Supine Hypotension Syndrome: What Is It and How to Prevent It?

Find out all about this condition that affects a number of pregnant women and what to do about it.
Supine Hypotension Syndrome: What Is It and How to Prevent It?
Leonardo Biolatto

Reviewed and approved by the doctor Leonardo Biolatto.

Last update: 25 January, 2023

During pregnancy, a woman’s body goes through different changes that allow it to adapt in order for the baby to develop inside her. However, these changes increase the probability of suffering certain pathologies, such as supine hypotension syndrome.

The cardiovascular system is one of the systems that undergoes the most changes during this stage. Studies show that cardiac output increases by up to 40%, blood pressure decreases, and changes in position affect venous return.

The changes described in the cardiovascular system cause many women to suffer from supine hypotension syndrome. Fortunately, there are ways to prevent its onset, even from the first trimester of pregnancy.

What is supine hypotension syndrome?

Also called supine hypertensive syndrome and aortocaval compression syndrome, this is a condition in which the blood pressure of pregnant women drops below normal levels when they lie on their backs. This phenomenon occurs because the uterus presses on the inferior vena cava and the aortic artery, which decreases venous return and thus blood pressure.

The drop in blood pressure must be between 15 and 30 millimeters of mercury (mm Hg) to be considered supine hypotension syndrome. The disorder is much more common after the second trimester, and up to 15% of full-term pregnant women suffer from it.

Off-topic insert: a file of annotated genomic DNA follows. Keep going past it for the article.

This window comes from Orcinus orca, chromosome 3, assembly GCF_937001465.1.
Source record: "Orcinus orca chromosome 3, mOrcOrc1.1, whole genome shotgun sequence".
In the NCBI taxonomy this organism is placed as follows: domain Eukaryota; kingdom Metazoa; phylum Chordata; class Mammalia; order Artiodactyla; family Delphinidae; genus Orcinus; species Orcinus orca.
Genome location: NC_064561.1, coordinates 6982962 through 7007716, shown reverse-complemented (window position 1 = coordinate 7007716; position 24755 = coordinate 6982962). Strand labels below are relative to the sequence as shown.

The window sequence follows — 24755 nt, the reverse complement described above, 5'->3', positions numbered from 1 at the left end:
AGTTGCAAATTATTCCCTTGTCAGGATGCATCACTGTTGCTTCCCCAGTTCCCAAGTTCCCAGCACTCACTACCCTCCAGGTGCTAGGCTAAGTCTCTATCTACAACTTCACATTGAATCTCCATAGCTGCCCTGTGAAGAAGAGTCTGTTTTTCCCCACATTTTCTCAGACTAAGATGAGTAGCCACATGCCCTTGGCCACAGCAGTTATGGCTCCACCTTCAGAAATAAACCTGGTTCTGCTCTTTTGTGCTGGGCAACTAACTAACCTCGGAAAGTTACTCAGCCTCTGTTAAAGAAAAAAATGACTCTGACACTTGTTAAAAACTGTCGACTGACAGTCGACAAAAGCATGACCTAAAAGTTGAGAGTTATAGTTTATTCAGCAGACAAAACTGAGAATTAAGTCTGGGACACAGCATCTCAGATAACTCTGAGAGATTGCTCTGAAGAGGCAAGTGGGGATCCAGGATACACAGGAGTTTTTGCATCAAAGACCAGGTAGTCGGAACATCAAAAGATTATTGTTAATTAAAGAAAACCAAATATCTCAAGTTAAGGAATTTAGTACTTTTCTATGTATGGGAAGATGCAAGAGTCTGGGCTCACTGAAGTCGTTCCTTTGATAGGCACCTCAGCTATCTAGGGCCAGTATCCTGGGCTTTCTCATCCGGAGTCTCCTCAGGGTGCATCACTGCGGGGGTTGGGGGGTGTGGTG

Not all pregnant women will have the syndrome. Some women have better coping mechanisms that prevent the drop in blood pressure. One of the compensatory changes is increased collateral venous flow.


Symptoms of supine hypotension syndrome usually appear within 3 to 10 minutes after the pregnant woman lies on her back, according to research. However, they disappear again when changing position. They usually disappear when the woman lies on her side.

The main clinical manifestation of this condition is hypotension. This drop in blood pressure will decrease cardiac output, as well as oxygen delivery to different organs.

The decrease in oxygen may result in the following symptoms:

  • Weakness
  • Headaches
  • Skin pallor
  • Dizziness and nausea
  • Profuse sweating
  • Shortness of breath
  • Bradycardia or slowing of the heart rate

In severe cases, women may lose consciousness. It is, therefore, essential to identify the symptoms early and change position as soon as possible.

A pregnant woman.
The bodily changes of pregnancy favor a drop in blood pressure.

Causes and risk factors

The main cause of supine hypotension syndrome is the failure of collateral venous outflow to develop. However, these are changes that no woman can control, so all women can easily develop the disorder during gestation.

There are certain risk factors that increase the likelihood of having the syndrome. One of the most important is related to the size, shape, and weight of the uterus, as larger and heavier uteruses will generate greater compression.

Other risk factors include the following:

  • More than 20 weeks of pregnancy
  • Excess amniotic fluid
  • Excess weight or obesity